The Treasury of David is one of several C.H. Spurgeon books that are in the public domain. If you propose to study the Psalms, I suggest you download this as a companion for your other references.
TITLE. To the Chief Musician, a Psalm for the sons of Korah. This is precisely the same as on former occasions, and no remark is needed.
DIVISION. The poet-musician sings, to the accompaniment of his harp, the despicable character of those who trust in their wealth, and so he consoles the oppressed believer. The first four verses are a preface; from Ps 49:5-12 all fear of great oppressors is removed by the remembrance of their end and their folly; Ps 49:13 contains an expression of wonder at the perpetuity of folly; Ps 49:14-15 contrast the ungodly and the righteous in their future; and from Ps 49:16-20 the lesson from the whole is given in an admonitory form. Note the chorus in Ps 49:2,20, and also the two Selahs.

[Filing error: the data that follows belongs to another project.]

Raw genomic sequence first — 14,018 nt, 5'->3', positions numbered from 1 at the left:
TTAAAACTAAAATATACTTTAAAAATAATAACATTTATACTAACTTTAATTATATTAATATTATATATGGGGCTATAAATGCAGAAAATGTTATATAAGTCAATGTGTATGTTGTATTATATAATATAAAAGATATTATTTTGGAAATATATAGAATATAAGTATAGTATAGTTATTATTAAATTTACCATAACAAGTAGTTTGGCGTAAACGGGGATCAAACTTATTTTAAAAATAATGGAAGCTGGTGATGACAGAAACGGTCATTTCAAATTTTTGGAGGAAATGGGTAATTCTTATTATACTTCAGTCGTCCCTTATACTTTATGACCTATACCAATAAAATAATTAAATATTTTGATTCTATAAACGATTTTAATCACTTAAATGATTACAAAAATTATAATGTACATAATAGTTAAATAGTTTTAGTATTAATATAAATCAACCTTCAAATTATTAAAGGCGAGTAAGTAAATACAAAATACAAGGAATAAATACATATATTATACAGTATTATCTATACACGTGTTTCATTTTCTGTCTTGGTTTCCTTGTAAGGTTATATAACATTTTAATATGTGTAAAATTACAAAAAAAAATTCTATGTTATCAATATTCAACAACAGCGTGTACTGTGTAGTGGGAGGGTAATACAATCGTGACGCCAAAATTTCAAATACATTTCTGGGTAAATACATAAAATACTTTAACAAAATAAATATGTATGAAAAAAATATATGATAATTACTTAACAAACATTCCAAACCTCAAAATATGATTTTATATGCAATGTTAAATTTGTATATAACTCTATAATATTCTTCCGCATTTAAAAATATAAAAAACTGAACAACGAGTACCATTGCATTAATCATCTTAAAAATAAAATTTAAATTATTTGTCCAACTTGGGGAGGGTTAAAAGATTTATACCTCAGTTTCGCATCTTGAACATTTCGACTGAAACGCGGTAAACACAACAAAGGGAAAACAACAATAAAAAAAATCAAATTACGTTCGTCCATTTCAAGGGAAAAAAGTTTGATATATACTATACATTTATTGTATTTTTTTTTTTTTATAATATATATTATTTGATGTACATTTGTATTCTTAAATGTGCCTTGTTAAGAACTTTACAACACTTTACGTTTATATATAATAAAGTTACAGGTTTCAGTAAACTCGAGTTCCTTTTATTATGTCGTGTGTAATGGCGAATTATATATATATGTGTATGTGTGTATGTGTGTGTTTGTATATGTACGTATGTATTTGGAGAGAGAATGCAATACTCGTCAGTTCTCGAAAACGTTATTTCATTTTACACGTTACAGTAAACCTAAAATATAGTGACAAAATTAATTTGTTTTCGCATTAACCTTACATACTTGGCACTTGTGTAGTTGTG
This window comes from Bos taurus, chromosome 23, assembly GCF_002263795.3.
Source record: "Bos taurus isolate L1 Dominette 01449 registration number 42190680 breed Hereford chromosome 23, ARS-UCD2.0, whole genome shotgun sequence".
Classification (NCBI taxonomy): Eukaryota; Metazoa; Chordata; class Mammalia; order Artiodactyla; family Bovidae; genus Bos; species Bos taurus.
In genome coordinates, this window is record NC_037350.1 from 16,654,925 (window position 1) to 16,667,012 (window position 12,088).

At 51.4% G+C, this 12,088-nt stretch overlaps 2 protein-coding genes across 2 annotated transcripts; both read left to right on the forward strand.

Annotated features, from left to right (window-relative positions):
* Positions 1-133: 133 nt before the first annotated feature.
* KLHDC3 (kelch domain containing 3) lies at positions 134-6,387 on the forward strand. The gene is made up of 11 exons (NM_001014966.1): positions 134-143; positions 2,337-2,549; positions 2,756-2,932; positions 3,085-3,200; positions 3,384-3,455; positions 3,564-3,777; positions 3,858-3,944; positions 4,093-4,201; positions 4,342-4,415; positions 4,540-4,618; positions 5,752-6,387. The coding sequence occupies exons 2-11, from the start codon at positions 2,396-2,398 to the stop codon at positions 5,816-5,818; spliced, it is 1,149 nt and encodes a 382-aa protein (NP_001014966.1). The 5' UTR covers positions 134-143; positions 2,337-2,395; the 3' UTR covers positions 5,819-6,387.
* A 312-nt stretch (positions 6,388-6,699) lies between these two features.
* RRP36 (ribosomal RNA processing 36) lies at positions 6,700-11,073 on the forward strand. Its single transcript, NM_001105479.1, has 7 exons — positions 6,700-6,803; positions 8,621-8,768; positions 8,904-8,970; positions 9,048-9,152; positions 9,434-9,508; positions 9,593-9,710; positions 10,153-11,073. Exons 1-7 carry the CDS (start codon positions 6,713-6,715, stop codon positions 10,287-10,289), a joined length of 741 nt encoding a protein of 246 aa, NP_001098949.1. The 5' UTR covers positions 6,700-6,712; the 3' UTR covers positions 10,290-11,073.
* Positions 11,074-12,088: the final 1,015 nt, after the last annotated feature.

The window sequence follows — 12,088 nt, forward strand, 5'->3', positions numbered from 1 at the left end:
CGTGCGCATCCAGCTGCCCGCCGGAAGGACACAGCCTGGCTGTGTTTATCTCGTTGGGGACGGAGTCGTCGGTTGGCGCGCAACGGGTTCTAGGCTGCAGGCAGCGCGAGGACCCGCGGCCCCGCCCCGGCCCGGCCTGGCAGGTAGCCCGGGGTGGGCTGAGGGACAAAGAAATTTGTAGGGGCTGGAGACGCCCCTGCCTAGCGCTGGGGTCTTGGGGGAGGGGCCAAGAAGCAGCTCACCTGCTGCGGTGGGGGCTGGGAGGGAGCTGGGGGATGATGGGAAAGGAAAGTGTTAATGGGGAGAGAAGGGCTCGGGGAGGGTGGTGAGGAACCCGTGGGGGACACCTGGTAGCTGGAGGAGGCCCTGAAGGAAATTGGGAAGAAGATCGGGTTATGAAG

Verses 1-4. In these four verses, the poet-prophet calls universal humanity to listen to his didactic hymn.
Verse 3. My mouth shall speak of wisdom. Inspired and therefore lifted beyond himself, the prophet is not praising his own attainments, but extolling the divine Spirit which spoke in him. He knew that the Spirit of truth and wisdom spoke through him. He who is not sure that his matter is good has no right to ask for a hearing. And the meditation of my heart shall be of understanding. The same Spirit who made the ancient seers eloquent, also made them thoughtful. The help of the Holy Ghost was never meant to supersede the use of our own mental powers. The Holy Spirit does not make us speak as Balaam’s ass, which merely uttered sounds, but never meditated; but he first leads us to consider and reflect, and then he gives us the tongue of fire to speak with power.
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